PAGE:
Theologians’ conflicts of interest
Gregory Baum, one of the influential theologians who led the charge against Humanae Vitae, has now revealed that he is, and has been since the 1960s, an active homosexual.
Are you surprised? No; it’s a familiar story. A theologian writes that it’s unrealistic to expect people to live in sexual continence, and eventually we learn that the theologian isn’t willing or able to control his own sexual impulses. So he has a vested interest in changing Church teaching; that teaching is an indictment of his behavior.
The editors of medical journals understand the danger involved in conflicts of interest. If a researcher wants to publish an article on the effectiveness of a new drug or device, he is required to certify that he has no financial ties to the manufacturer. The reasons for that policy are obvious.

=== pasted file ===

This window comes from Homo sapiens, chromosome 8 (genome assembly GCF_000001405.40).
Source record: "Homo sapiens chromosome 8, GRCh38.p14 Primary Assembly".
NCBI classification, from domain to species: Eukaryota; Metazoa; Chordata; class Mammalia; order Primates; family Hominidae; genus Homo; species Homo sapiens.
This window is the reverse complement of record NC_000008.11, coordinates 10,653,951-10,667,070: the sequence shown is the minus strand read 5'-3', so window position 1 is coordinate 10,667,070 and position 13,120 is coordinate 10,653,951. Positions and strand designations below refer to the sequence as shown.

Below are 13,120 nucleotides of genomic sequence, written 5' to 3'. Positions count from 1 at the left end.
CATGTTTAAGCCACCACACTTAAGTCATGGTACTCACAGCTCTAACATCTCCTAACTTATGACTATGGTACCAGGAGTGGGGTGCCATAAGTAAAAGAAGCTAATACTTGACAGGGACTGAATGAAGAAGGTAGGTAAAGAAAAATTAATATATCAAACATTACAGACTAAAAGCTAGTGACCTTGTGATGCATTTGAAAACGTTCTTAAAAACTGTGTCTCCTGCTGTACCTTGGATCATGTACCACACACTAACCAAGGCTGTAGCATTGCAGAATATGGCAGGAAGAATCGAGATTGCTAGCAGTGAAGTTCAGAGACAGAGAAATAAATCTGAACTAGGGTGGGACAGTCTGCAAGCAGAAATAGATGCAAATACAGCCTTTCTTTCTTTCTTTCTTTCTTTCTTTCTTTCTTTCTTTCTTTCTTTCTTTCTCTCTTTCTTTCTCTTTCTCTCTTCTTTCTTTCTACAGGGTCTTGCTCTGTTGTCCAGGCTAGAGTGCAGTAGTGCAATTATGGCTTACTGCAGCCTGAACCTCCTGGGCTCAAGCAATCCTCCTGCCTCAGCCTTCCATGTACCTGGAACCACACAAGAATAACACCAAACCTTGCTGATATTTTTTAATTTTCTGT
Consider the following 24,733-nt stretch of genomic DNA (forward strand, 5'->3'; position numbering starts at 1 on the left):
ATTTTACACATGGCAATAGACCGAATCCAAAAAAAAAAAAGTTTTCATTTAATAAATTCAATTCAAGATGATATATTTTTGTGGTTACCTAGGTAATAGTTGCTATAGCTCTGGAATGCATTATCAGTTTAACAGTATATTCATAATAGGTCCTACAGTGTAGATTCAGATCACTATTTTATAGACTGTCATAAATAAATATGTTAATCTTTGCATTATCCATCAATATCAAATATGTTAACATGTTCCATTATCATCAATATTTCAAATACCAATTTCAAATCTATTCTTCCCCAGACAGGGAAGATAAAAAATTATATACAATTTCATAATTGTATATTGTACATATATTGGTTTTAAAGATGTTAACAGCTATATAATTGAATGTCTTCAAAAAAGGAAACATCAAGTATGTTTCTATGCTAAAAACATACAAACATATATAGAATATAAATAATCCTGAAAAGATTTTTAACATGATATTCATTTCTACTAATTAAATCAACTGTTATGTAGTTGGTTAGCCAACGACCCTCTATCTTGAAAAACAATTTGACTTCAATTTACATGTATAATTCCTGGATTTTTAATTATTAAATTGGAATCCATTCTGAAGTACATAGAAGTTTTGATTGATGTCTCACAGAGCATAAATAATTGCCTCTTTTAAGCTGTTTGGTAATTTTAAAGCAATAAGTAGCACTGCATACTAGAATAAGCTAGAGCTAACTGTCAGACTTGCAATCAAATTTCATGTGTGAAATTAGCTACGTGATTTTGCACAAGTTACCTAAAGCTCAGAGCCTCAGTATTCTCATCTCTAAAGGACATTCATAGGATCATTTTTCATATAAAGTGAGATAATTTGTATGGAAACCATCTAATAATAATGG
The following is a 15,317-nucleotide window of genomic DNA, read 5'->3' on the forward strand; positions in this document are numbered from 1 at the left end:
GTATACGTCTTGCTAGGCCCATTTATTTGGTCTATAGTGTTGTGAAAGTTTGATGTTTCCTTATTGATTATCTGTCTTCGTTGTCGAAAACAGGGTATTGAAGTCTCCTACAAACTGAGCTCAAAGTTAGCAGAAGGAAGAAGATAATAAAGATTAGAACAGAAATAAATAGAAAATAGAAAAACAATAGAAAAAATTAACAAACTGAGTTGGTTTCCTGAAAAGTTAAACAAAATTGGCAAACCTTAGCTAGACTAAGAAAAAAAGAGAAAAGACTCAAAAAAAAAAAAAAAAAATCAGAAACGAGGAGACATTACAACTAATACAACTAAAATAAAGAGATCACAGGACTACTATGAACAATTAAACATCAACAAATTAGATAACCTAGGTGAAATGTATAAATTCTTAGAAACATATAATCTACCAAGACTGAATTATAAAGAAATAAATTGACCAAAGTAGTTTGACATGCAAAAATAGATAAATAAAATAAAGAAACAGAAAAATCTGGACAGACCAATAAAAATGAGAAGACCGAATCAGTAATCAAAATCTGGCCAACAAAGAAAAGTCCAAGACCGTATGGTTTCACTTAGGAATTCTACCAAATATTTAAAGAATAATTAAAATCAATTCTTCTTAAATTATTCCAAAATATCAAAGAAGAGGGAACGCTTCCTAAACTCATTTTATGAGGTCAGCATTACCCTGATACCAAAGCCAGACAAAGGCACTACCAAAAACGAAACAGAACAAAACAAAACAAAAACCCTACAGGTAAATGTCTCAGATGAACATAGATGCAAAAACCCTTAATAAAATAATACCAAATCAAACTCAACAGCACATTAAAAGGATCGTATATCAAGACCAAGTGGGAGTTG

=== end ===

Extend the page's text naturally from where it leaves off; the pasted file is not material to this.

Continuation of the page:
I propose a similar policy regarding the work of theologians who question the Church’s teachings on human sexuality. When submitting an article for publication, they should send along a signed statement, testifying that they have lived chastely, in accordance with their state in life, for the past ten years. Then at least readers can feel some degree of confidence that the article is not a special pleading, an elaborate excuse for the author’s personal weaknesses.
Let me put my argument a different way:
If a professional golfer tells you that the 9th hole on the local course should be a par 5, not par 4, you hear out his argument. But if the neighborhood duffer, having shanked a dozen straight shots into the water hazard, announces that the hole is too tough, you’re not so inclined to listen. Isn’t it important to know, before hearing the call for change, whether you’re listening to the pro or the duffer?
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